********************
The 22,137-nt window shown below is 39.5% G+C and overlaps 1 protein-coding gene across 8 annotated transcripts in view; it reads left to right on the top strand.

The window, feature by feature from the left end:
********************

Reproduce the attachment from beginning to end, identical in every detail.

The 22,137-nt window shown below is 39.5% G+C and overlaps 1 protein-coding gene across 8 annotated transcripts in view; it reads left to right on the top strand.

The window, feature by feature from the left end: